While some faculty support President Holmgren’s decision to declare Mills a hate-free zone in light of the Sept 11 attacks, some students are skeptical.
In the days following the attacks, some faculty members put forth a request to Holmgren that the college consider issuing a statement or declaration of being a hate-free zone said Vice President for Planning, Research, and Multicultural Programs Ramon S. Torrecilha.
“[We are] reminding people our community is one that embraces differences,” said Torrecilha.
To be a hate-free zone, of every member in the community must make said Torrecilha.
“By declaring Mills a hate-free zone the college gives a strong message against hate and violence in our society and in the world,” said Torrecilha.
Ethnic Studies professor Deborah Berman Santana felt the same way.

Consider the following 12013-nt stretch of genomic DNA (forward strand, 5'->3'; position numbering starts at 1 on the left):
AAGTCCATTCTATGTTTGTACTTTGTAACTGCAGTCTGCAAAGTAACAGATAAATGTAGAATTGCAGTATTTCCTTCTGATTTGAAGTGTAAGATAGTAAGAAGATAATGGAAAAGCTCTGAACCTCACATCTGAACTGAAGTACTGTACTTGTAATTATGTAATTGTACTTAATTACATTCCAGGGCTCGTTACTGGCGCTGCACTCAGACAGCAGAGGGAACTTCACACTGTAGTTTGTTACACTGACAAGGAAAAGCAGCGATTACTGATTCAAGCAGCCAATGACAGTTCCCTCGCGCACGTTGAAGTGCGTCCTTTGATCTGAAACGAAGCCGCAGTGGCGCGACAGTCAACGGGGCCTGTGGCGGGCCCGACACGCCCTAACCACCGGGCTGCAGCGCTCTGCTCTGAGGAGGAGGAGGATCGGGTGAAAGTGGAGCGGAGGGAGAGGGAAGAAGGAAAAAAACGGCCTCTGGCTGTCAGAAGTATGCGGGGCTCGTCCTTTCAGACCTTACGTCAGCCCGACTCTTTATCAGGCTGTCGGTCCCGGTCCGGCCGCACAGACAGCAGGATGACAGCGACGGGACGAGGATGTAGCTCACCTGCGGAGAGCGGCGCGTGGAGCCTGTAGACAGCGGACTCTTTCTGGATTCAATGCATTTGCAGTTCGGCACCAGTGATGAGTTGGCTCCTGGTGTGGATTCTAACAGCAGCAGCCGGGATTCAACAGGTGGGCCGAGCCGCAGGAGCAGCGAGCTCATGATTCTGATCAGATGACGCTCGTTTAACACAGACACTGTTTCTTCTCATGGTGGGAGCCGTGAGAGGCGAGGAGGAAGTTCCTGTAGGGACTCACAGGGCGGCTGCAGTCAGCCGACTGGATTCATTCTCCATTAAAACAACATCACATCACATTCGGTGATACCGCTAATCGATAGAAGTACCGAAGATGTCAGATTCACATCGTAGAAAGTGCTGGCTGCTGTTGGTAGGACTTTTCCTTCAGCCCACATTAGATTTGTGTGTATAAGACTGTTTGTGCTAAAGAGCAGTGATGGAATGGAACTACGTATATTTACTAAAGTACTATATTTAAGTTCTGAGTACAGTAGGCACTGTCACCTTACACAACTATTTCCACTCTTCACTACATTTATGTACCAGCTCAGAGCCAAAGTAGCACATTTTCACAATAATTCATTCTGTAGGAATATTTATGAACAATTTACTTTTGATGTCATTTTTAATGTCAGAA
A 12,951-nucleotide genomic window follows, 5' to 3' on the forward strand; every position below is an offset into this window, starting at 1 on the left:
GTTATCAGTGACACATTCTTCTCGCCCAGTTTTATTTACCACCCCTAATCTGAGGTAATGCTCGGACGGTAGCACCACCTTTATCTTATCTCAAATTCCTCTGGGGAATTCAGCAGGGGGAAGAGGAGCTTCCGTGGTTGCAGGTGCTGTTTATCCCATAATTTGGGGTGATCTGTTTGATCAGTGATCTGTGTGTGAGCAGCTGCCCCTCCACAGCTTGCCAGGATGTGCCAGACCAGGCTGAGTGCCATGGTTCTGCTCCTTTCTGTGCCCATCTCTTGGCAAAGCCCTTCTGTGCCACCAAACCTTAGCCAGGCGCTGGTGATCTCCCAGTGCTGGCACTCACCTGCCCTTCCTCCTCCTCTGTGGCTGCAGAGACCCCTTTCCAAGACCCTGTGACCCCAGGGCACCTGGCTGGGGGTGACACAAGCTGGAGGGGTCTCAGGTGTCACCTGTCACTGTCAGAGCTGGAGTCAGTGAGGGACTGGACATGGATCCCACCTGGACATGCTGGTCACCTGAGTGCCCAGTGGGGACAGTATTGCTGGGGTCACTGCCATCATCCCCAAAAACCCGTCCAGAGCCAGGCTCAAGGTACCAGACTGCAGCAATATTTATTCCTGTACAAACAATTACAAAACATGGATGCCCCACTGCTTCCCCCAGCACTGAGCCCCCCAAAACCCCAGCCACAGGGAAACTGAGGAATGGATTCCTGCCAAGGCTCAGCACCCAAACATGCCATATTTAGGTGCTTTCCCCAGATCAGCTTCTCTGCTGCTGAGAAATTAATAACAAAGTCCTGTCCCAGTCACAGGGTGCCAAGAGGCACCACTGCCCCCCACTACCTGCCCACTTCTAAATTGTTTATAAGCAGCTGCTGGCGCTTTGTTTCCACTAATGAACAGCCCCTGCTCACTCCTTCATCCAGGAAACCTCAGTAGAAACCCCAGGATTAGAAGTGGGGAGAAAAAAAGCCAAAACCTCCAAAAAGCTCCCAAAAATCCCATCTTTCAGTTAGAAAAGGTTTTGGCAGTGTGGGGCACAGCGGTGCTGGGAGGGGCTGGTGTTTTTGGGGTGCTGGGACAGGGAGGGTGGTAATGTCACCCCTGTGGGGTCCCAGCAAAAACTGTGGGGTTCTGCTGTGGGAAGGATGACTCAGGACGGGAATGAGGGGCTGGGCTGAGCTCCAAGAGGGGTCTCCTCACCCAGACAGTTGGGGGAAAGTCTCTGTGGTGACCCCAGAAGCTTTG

“[Hate-free zone is] a way to speak out against the violence that has been perpetrated,” said Santana.
After meetings with faculty and staff, Holmgren said on Sept 26, “I am declaring today that Mills is a ‘Hate-Free Zone’… While it is important to keep an open mind and continue to have free and open discourse on campus, we will not tolerate in this community hate speech of any sort of violent language that attacks members of the community or those who are represented in our community.”
The declaration is very much supported by the Mills community, particularly the faculty. Students show support as well however with criticism. “I think it’s a nice statement but it seems people aren’t taking it as an all-encompassing concept,” said senior Shira Riff. Riff supports the statement however, she does not feel that it is a hate-free zone for students who may agree with the government’s response to the Sept 11 attacks.
Sophomore Joui Wilmarth also agreed with the concept of a hate-free zone. She felt that it is difficult to not respond to those who hate with hate. “[It’s] a wonderful concept. But it is hard to keep out hate towards those who hate. The anti-hate activists are having to worry about being hypocrites.”